Not to get down on you or anything but I'd call that more helpdesk than networking experience. D-link, Linksys, etc are generally more geared towards consumers and small businesses. Swapping out cables and setting up a home router through the GUI is vastly different than understanding and implementing VTP, STP, OSPF, EIGRP, BGP, Multicast, QoS, etc.

    Help desk is definitely a start as far as understanding connectivity and interacting with end-users but it's really different than designing or implementing a network, troubleshooting a routing issue, etc
    BS, MS, and CCIE #50931
    Blog: www.network-node.com
  • danstardanstar Posts: 136Member
    @Mrock4, that was a joke...right ? You're a networking legend as I can see.. so stop kidding me. I am sure you started somewhere too.. and just so you know, routers aren't that common where I used to work (and I do not like to say it as work - it's more like how I get to know about cables and networking protocols ).. unlike in the US.
    Preparing for CCNA Certification :study:
    Up Next: CCNP
    Onto the Next: CCNA Voice
    And Umm: CCNP Voice
  • danstardanstar Posts: 136Member
    @Irishtheangel, I totally agree with you. It's more like a HELP desk position and NO, I've never worked with those routing protocols.... thanks to study and youtube tutorials - I can boldly say I have an idea how those things works.. just need to do some more study, lab and nail the cert exams.
    Preparing for CCNA Certification :study:
    Up Next: CCNP
    Onto the Next: CCNA Voice
    And Umm: CCNP Voice
  • Mrock4Mrock4 Posts: 2,360Banned
    It was a joke. I am humbled by being called a legend but must say there are many others that are much smarter than myself, I've merely hung around and done my job!

    Honestly, if you have the ambition to study and learn things properly you will be fine. But- I cannot overemphasize the importance of getting *SOME* hands on experience with cisco gear, even if it's a couple of old switches/routers. Having certifications are great, but if you show up to a customer location and have not ever touched an actual router it will hurt you with respect to your job.

    If you shop around, you can get enough gear to do a lot of stuff for $200 or less.
  • danstardanstar Posts: 136Member
    Thank you so much for the tip but I must say you have enough to be thankful for. Bro, that's a lot of list to have... CCIE written ...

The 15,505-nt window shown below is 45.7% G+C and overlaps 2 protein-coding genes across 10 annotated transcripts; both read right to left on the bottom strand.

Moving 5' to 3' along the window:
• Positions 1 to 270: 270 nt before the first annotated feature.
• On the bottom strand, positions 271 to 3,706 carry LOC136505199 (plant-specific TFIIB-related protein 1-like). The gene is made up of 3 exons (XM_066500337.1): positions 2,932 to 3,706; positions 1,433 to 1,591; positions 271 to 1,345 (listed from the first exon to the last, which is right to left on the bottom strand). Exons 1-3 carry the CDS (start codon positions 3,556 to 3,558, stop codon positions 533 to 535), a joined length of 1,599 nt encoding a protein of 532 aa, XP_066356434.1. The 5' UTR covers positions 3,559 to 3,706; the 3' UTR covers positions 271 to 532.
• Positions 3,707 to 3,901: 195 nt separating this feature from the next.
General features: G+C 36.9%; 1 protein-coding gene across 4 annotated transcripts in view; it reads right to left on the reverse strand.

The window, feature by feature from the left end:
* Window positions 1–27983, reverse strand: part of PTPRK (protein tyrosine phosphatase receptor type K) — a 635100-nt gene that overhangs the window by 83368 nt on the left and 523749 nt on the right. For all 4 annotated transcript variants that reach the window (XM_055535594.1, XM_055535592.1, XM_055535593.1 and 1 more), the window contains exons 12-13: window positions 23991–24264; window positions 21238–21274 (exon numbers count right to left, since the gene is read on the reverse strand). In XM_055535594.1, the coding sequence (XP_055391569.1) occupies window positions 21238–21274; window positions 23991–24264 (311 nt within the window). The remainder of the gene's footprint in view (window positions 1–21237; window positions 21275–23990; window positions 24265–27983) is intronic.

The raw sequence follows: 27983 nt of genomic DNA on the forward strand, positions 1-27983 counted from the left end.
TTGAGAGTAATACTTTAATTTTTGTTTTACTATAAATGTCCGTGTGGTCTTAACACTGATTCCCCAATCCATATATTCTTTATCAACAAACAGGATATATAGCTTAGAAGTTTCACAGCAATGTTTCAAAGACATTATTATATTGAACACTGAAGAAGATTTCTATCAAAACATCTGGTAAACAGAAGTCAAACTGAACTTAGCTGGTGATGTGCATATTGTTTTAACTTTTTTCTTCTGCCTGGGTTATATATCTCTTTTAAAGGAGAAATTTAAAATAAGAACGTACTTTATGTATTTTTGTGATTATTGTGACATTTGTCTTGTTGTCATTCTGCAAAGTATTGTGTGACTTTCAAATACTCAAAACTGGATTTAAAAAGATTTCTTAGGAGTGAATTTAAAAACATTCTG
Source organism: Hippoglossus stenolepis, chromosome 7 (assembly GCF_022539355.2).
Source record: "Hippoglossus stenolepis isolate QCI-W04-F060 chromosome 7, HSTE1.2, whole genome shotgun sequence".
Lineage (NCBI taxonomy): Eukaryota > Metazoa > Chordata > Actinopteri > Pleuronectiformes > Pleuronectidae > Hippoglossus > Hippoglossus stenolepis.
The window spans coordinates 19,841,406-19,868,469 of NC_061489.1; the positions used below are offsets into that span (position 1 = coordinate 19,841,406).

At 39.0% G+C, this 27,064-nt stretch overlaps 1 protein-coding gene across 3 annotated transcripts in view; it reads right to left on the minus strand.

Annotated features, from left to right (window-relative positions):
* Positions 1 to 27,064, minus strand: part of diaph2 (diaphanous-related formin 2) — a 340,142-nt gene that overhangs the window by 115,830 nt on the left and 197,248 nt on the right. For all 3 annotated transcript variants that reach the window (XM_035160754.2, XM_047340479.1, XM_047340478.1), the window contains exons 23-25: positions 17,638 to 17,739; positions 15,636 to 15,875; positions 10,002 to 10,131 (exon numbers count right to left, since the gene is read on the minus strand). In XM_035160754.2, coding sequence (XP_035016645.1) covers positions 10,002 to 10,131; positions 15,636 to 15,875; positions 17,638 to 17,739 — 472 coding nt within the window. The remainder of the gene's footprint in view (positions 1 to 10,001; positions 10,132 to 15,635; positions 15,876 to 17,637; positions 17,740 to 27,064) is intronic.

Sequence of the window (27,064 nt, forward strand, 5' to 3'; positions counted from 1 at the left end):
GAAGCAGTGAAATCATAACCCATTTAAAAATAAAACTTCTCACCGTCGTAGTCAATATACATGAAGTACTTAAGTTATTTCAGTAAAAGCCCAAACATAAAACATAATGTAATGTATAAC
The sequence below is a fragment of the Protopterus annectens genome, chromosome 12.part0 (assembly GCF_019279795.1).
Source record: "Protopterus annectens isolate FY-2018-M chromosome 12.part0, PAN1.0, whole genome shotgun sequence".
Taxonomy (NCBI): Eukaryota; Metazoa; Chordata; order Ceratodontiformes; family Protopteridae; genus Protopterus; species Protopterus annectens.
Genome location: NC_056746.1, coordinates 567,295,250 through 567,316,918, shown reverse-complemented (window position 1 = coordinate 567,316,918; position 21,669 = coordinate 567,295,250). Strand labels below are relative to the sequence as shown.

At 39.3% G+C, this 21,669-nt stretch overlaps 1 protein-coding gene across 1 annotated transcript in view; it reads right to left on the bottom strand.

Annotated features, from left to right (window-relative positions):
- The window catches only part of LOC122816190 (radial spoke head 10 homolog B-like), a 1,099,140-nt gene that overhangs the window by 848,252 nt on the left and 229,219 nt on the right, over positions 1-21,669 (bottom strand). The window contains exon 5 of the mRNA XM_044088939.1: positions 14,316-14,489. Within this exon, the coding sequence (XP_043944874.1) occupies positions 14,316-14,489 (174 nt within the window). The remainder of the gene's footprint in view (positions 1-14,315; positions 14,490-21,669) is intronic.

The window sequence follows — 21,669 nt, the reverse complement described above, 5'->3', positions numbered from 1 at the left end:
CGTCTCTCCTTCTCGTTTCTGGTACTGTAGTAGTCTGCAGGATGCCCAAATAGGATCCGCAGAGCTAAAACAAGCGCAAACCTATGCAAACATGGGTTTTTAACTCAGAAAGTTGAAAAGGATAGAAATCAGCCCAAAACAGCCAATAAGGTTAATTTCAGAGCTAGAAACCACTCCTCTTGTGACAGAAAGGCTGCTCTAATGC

Yes, I actually know about getting gears for my practice would help a lot and I have plans for that. I am getting close to hitting the amount I need to get *old switches and routers* to use but there is a little problem - I currently live in India and I don't see people listing up cisco routers on ebay. They only have new and extra expensive prices listed.. so I am still not sure about getting these equipment. I even have plans of buying some this new month coming - just not sure how to get them. Even when I have the funds
    Preparing for CCNA Certification :study:
    Up Next: CCNP
    Onto the Next: CCNA Voice
    And Umm: CCNP Voice
  • Mrock4Mrock4 Posts: 2,360Banned
    One thing to consider, is that whatever you invest in real equipment will come back to you once you are working in a full-time networking role. It's a great investment in your future. Also, at this stage in your learning, you could do a lot with just two switches and build your home lab from there. You don't need a lot of gear starting out (And even in the CCNP level).
  • danstardanstar Posts: 136Member
    Thanks so much, Mrock4. Can you please list me the types of switch and routers that you think will do for my CCNA and CCNP level. I really want to try all I can to be what I want to be. And with help of Seniors like you, I can achieve that easily. Please list a few equipments that will fit for a CCNA and CCNP level. And if you have some sellers willing to ship items outside the US - I'd be more than happy to buy from them.
    I live in India so shipment has to be made here.
    Preparing for CCNA Certification :study:
    Up Next: CCNP
    Onto the Next: CCNA Voice
    And Umm: CCNP Voice
  • danstardanstar Posts: 136Member
    See, I just checked on ebay india and the cheapest USED cisco router I found was for 8000 Rs. which is about $150. Just for a router and not even with other accessories..
    Preparing for CCNA Certification :study: